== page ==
New words to old songs
Take a song or rhyme the children know well and invent new words to suit the purpose and the children’s interests. Use percussion instruments to accompany the new lyrics.
Which instrument? This activity uses two identical sets of instruments. Give the children the opportunity to play one set to introduce the sounds each instrument makes and name them all. Then one child hides behind a screen and chooses one instrument from the identical set to play. The other children have to identify which instrument has been played. Develop the activity by playing a simple rhythm or by adding a song to accompany the instrument (e.g. There is a music man. Clap your hands) while the hidden instrument is played. This time the listening children have to concentrate very carefully, discriminating between their own singing and the instrument being played.
Adjust the volume Two children sit opposite each other with identical instruments. Ask them to copy each other making loud sounds and quiet sounds. It may be necessary to demonstrate with two adults copying each other first. Then try the activity with an adult with one child. Use cards giving picture or symbol cues to represent loud or quiet (e.g. a megaphone, puppet of a lion; a finger on the lips, puppet of a mouse).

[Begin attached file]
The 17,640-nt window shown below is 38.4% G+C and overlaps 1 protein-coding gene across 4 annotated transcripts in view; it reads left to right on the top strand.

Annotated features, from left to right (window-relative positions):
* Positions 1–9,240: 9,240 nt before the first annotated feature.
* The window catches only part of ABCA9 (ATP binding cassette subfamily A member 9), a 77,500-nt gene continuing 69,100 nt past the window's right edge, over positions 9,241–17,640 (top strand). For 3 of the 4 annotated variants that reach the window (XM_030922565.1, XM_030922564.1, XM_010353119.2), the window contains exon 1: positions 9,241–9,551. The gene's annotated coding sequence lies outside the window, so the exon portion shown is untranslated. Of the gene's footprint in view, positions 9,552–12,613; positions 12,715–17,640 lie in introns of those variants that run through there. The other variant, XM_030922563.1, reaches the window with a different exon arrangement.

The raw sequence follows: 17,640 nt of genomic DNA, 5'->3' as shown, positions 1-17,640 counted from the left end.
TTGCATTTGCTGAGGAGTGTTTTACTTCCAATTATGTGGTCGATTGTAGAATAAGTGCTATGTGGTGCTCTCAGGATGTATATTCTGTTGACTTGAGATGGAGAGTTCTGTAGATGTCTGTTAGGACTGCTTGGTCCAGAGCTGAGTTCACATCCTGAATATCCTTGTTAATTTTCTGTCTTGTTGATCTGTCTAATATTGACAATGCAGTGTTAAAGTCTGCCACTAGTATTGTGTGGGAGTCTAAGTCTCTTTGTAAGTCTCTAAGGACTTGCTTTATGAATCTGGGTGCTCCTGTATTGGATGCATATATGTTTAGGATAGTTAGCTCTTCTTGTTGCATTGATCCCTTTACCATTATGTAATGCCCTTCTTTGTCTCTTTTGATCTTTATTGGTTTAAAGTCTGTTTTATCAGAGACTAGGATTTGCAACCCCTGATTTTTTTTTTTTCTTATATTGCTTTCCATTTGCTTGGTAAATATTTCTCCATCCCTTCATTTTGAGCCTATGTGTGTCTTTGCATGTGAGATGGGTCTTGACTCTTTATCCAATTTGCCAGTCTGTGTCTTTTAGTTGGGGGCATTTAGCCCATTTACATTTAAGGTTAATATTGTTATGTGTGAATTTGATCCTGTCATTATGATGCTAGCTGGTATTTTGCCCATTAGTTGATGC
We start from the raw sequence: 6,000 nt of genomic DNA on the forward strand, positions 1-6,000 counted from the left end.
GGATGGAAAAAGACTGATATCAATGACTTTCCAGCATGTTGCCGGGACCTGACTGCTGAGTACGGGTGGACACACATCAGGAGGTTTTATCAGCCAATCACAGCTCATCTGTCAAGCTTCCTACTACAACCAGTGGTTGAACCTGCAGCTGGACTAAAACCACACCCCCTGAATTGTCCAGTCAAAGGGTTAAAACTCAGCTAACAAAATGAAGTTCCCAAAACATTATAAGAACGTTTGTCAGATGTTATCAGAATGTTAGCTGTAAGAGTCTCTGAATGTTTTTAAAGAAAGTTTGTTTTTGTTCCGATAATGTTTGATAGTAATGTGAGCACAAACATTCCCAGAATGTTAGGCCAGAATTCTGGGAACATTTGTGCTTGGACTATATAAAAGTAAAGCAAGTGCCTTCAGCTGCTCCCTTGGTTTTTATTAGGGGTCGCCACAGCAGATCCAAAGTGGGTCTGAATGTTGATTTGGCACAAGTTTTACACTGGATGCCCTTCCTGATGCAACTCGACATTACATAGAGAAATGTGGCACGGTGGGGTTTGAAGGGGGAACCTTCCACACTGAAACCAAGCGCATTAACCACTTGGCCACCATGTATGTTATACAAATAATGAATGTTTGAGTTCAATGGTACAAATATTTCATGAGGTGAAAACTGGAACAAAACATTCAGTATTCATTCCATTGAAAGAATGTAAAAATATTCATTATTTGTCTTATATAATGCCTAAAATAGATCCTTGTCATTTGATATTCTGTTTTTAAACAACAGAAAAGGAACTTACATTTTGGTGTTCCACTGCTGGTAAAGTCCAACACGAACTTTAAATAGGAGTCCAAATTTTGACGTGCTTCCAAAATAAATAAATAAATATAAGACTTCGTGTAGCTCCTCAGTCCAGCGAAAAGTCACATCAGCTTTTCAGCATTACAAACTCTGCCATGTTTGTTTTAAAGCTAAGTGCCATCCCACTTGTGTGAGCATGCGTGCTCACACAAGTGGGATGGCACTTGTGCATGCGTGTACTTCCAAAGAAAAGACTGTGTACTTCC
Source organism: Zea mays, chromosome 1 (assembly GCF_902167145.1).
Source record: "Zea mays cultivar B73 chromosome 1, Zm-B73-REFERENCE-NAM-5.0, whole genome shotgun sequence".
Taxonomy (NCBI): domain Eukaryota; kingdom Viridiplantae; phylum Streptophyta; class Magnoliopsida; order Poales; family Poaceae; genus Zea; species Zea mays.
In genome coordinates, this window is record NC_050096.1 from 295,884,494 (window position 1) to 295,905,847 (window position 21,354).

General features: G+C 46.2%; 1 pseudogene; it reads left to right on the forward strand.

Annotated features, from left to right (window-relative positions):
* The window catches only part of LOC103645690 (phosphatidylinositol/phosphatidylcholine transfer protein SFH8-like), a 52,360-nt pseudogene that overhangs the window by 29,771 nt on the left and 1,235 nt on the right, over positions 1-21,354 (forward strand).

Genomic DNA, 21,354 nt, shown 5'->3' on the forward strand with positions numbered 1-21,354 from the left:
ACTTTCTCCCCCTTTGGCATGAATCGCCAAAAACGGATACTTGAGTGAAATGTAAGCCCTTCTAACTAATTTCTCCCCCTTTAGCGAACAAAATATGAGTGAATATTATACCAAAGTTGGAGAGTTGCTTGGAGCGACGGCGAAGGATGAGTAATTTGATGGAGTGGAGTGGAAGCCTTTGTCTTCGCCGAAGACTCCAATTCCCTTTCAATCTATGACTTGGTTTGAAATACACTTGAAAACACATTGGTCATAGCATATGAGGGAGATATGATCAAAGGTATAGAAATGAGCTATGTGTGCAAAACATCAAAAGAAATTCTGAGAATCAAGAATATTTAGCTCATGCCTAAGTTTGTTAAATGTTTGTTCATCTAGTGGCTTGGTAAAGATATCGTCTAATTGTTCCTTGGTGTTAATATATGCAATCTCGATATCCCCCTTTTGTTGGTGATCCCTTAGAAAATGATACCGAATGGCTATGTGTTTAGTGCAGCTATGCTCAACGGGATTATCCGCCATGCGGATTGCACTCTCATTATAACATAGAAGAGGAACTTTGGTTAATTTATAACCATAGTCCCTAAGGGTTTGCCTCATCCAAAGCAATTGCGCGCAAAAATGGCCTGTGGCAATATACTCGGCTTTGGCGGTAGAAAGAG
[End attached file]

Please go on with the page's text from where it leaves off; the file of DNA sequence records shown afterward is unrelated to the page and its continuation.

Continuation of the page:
‘Grandmother’ has a range of instruments and the children decide what movement goes with which sound (e.g. shakers for running on tip-toe, triangle for fairy steps). First an adult will need to model being Grandmother. Then a child takes the role. Grandmother stands with her back to the others and plays an instrument. The other children move towards Grandmother in the manner of the instrument while it is playing. They stop when it stops. The first person to reach Grandmother takes over that role and the game starts again. Look, listen and note
Look, listen and note how well children:
■ identify and name the instruments being played;
■ listen and respond as the instrument is being played.